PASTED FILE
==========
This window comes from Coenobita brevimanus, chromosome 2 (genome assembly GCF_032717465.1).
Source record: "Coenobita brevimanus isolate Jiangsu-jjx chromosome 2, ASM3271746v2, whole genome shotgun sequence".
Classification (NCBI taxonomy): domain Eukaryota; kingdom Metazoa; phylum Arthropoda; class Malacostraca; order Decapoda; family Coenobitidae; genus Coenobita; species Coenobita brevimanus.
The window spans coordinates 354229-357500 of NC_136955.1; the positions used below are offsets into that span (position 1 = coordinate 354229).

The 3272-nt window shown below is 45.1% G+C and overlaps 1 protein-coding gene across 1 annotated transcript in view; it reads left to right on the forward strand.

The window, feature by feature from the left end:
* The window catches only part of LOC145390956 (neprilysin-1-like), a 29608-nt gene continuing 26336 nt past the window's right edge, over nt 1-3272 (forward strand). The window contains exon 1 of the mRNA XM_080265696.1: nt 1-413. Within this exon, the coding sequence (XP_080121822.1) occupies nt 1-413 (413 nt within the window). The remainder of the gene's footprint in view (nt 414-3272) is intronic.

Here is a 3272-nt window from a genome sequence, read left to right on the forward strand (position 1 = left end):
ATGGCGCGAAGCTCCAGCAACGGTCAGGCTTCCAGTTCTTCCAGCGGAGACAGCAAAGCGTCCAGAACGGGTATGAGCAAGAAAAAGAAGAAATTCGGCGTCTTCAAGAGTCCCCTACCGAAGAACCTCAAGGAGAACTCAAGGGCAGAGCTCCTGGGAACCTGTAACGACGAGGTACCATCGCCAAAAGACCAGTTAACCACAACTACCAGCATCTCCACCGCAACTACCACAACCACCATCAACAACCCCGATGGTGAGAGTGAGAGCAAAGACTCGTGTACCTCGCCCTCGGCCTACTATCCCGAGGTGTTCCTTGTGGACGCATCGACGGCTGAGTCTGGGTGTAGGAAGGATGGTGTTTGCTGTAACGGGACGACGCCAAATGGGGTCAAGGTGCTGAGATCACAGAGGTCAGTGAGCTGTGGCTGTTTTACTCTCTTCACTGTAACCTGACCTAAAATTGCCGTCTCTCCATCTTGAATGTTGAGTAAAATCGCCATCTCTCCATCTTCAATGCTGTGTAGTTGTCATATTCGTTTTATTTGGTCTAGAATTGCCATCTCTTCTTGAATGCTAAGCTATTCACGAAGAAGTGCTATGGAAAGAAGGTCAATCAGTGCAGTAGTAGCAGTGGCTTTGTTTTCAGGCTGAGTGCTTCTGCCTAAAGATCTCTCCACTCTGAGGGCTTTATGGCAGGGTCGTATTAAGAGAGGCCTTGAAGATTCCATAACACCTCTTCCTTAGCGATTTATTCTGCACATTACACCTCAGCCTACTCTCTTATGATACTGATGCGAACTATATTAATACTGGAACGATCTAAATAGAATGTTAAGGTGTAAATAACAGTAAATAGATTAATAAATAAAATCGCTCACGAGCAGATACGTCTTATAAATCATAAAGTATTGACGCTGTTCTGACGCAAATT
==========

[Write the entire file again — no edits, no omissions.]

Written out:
This window comes from Coenobita brevimanus, chromosome 2 (genome assembly GCF_032717465.1).
Source record: "Coenobita brevimanus isolate Jiangsu-jjx chromosome 2, ASM3271746v2, whole genome shotgun sequence".
Classification (NCBI taxonomy): domain Eukaryota; kingdom Metazoa; phylum Arthropoda; class Malacostraca; order Decapoda; family Coenobitidae; genus Coenobita; species Coenobita brevimanus.
The window spans coordinates 354229-357500 of NC_136955.1; the positions used below are offsets into that span (position 1 = coordinate 354229).

The 3272-nt window shown below is 45.1% G+C and overlaps 1 protein-coding gene across 1 annotated transcript in view; it reads left to right on the forward strand.

The window, feature by feature from the left end:
* The window catches only part of LOC145390956 (neprilysin-1-like), a 29608-nt gene continuing 26336 nt past the window's right edge, over nt 1-3272 (forward strand). The window contains exon 1 of the mRNA XM_080265696.1: nt 1-413. Within this exon, the coding sequence (XP_080121822.1) occupies nt 1-413 (413 nt within the window). The remainder of the gene's footprint in view (nt 414-3272) is intronic.

Here is a 3272-nt window from a genome sequence, read left to right on the forward strand (position 1 = left end):
ATGGCGCGAAGCTCCAGCAACGGTCAGGCTTCCAGTTCTTCCAGCGGAGACAGCAAAGCGTCCAGAACGGGTATGAGCAAGAAAAAGAAGAAATTCGGCGTCTTCAAGAGTCCCCTACCGAAGAACCTCAAGGAGAACTCAAGGGCAGAGCTCCTGGGAACCTGTAACGACGAGGTACCATCGCCAAAAGACCAGTTAACCACAACTACCAGCATCTCCACCGCAACTACCACAACCACCATCAACAACCCCGATGGTGAGAGTGAGAGCAAAGACTCGTGTACCTCGCCCTCGGCCTACTATCCCGAGGTGTTCCTTGTGGACGCATCGACGGCTGAGTCTGGGTGTAGGAAGGATGGTGTTTGCTGTAACGGGACGACGCCAAATGGGGTCAAGGTGCTGAGATCACAGAGGTCAGTGAGCTGTGGCTGTTTTACTCTCTTCACTGTAACCTGACCTAAAATTGCCGTCTCTCCATCTTGAATGTTGAGTAAAATCGCCATCTCTCCATCTTCAATGCTGTGTAGTTGTCATATTCGTTTTATTTGGTCTAGAATTGCCATCTCTTCTTGAATGCTAAGCTATTCACGAAGAAGTGCTATGGAAAGAAGGTCAATCAGTGCAGTAGTAGCAGTGGCTTTGTTTTCAGGCTGAGTGCTTCTGCCTAAAGATCTCTCCACTCTGAGGGCTTTATGGCAGGGTCGTATTAAGAGAGGCCTTGAAGATTCCATAACACCTCTTCCTTAGCGATTTATTCTGCACATTACACCTCAGCCTACTCTCTTATGATACTGATGCGAACTATATTAATACTGGAACGATCTAAATAGAATGTTAAGGTGTAAATAACAGTAAATAGATTAATAAATAAAATCGCTCACGAGCAGATACGTCTTATAAATCATAAAGTATTGACGCTGTTCTGACGCAAATT